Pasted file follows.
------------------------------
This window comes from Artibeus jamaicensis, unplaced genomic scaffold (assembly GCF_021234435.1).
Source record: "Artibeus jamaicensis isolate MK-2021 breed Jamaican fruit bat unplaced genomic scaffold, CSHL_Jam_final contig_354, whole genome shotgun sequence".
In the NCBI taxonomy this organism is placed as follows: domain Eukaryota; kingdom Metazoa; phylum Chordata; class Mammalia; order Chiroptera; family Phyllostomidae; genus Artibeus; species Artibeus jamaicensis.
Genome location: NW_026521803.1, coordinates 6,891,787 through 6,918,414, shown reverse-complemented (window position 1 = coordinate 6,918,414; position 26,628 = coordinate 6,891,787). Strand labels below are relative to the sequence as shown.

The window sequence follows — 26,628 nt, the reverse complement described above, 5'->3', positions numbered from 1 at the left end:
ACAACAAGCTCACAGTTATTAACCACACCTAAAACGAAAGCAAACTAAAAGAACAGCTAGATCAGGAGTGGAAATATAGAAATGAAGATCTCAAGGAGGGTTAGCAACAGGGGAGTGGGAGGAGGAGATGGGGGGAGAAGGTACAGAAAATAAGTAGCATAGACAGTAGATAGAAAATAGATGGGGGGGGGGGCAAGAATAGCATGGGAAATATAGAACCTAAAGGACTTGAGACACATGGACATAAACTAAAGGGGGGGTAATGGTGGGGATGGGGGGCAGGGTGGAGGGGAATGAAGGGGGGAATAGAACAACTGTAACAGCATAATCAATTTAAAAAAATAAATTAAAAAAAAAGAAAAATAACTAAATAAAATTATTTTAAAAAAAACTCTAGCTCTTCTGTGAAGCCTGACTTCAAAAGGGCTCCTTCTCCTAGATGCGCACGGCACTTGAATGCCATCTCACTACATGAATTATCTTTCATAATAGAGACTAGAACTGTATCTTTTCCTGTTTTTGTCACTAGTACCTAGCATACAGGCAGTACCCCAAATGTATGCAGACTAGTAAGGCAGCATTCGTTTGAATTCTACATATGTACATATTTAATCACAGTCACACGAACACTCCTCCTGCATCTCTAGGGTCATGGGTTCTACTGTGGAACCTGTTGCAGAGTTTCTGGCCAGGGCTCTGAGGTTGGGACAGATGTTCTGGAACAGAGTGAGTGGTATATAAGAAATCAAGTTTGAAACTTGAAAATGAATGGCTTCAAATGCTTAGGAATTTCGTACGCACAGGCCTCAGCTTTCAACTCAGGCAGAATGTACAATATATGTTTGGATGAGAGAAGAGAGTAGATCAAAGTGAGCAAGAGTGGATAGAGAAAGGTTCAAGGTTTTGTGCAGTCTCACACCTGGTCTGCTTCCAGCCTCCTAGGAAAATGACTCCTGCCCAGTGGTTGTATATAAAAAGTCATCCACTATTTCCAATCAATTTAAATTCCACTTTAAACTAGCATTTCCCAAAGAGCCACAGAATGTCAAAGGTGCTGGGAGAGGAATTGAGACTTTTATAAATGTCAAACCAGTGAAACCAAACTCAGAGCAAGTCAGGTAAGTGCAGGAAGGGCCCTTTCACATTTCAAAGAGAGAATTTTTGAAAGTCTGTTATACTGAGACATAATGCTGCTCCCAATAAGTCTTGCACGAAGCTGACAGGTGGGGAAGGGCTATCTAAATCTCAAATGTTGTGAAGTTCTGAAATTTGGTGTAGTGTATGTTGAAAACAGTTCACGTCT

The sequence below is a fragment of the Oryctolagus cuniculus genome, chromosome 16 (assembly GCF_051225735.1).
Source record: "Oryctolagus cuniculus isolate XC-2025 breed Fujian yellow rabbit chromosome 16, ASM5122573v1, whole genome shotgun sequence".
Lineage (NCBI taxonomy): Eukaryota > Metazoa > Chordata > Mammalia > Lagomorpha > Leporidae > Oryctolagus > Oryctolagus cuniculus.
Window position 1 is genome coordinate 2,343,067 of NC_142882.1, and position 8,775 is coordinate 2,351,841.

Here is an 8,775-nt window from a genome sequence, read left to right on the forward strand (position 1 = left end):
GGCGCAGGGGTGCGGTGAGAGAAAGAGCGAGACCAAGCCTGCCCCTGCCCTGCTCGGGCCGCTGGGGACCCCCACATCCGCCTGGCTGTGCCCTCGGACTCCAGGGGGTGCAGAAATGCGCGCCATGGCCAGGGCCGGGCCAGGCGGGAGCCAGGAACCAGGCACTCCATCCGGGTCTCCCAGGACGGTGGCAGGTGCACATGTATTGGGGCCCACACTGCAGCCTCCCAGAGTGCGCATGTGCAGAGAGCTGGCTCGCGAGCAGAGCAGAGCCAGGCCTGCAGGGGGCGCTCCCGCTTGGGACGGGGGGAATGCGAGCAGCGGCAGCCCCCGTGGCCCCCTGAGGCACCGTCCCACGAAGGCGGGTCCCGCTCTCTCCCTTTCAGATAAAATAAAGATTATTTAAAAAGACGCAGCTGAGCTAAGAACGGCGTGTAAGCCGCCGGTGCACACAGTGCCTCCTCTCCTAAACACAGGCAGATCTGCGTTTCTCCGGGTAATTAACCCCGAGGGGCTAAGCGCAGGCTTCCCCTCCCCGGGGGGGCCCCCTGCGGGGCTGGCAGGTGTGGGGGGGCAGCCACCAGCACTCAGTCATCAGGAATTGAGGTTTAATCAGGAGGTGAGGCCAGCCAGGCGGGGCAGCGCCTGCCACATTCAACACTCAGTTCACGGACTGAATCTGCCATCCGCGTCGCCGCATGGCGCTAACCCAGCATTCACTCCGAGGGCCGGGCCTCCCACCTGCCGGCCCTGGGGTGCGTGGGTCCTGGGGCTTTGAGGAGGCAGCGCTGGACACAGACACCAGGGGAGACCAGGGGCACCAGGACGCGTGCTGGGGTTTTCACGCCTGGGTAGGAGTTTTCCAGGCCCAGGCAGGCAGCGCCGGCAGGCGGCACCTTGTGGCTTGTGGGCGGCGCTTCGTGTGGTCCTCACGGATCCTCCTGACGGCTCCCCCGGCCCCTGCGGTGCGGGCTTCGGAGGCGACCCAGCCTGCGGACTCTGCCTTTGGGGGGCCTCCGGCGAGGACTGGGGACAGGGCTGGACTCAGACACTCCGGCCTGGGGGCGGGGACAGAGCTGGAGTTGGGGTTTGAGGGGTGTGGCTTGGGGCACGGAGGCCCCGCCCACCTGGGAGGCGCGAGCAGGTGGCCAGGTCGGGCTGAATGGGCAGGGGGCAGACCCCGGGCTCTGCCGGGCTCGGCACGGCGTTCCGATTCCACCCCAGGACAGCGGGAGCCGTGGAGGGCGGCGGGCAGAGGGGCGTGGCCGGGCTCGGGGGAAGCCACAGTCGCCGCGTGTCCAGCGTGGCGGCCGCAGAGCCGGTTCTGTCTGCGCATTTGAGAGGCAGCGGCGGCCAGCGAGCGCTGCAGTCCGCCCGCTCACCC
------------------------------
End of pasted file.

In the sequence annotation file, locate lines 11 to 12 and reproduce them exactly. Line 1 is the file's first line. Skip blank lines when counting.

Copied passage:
Here is an 8,775-nt window from a genome sequence, read left to right on the forward strand (position 1 = left end):
GGCGCAGGGGTGCGGTGAGAGAAAGAGCGAGACCAAGCCTGCCCCTGCCCTGCTCGGGCCGCTGGGGACCCCCACATCCGCCTGGCTGTGCCCTCGGACTCCAGGGGGTGCAGAAATGCGCGCCATGGCCAGGGCCGGGCCAGGCGGGAGCCAGGAACCAGGCACTCCATCCGGGTCTCCCAGGACGGTGGCAGGTGCACATGTATTGGGGCCCACACTGCAGCCTCCCAGAGTGCGCATGTGCAGAGAGCTGGCTCGCGAGCAGAGCAGAGCCAGGCCTGCAGGGGGCGCTCCCGCTTGGGACGGGGGGAATGCGAGCAGCGGCAGCCCCCGTGGCCCCCTGAGGCACCGTCCCACGAAGGCGGGTCCCGCTCTCTCCCTTTCAGATAAAATAAAGATTATTTAAAAAGACGCAGCTGAGCTAAGAACGGCGTGTAAGCCGCCGGTGCACACAGTGCCTCCTCTCCTAAACACAGGCAGATCTGCGTTTCTCCGGGTAATTAACCCCGAGGGGCTAAGCGCAGGCTTCCCCTCCCCGGGGGGGCCCCCTGCGGGGCTGGCAGGTGTGGGGGGGCAGCCACCAGCACTCAGTCATCAGGAATTGAGGTTTAATCAGGAGGTGAGGCCAGCCAGGCGGGGCAGCGCCTGCCACATTCAACACTCAGTTCACGGACTGAATCTGCCATCCGCGTCGCCGCATGGCGCTAACCCAGCATTCACTCCGAGGGCCGGGCCTCCCACCTGCCGGCCCTGGGGTGCGTGGGTCCTGGGGCTTTGAGGAGGCAGCGCTGGACACAGACACCAGGGGAGACCAGGGGCACCAGGACGCGTGCTGGGGTTTTCACGCCTGGGTAGGAGTTTTCCAGGCCCAGGCAGGCAGCGCCGGCAGGCGGCACCTTGTGGCTTGTGGGCGGCGCTTCGTGTGGTCCTCACGGATCCTCCTGACGGCTCCCCCGGCCCCTGCGGTGCGGGCTTCGGAGGCGACCCAGCCTGCGGACTCTGCCTTTGGGGGGCCTCCGGCGAGGACTGGGGACAGGGCTGGACTCAGACACTCCGGCCTGGGGGCGGGGACAGAGCTGGAGTTGGGGTTTGAGGGGTGTGGCTTGGGGCACGGAGGCCCCGCCCACCTGGGAGGCGCGAGCAGGTGGCCAGGTCGGGCTGAATGGGCAGGGGGCAGACCCCGGGCTCTGCCGGGCTCGGCACGGCGTTCCGATTCCACCCCAGGACAGCGGGAGCCGTGGAGGGCGGCGGGCAGAGGGGCGTGGCCGGGCTCGGGGGAAGCCACAGTCGCCGCGTGTCCAGCGTGGCGGCCGCAGAGCCGGTTCTGTCTGCGCATTTGAGAGGCAGCGGCGGCCAGCGAGCGCTGCAGTCCGCCCGCTCACCC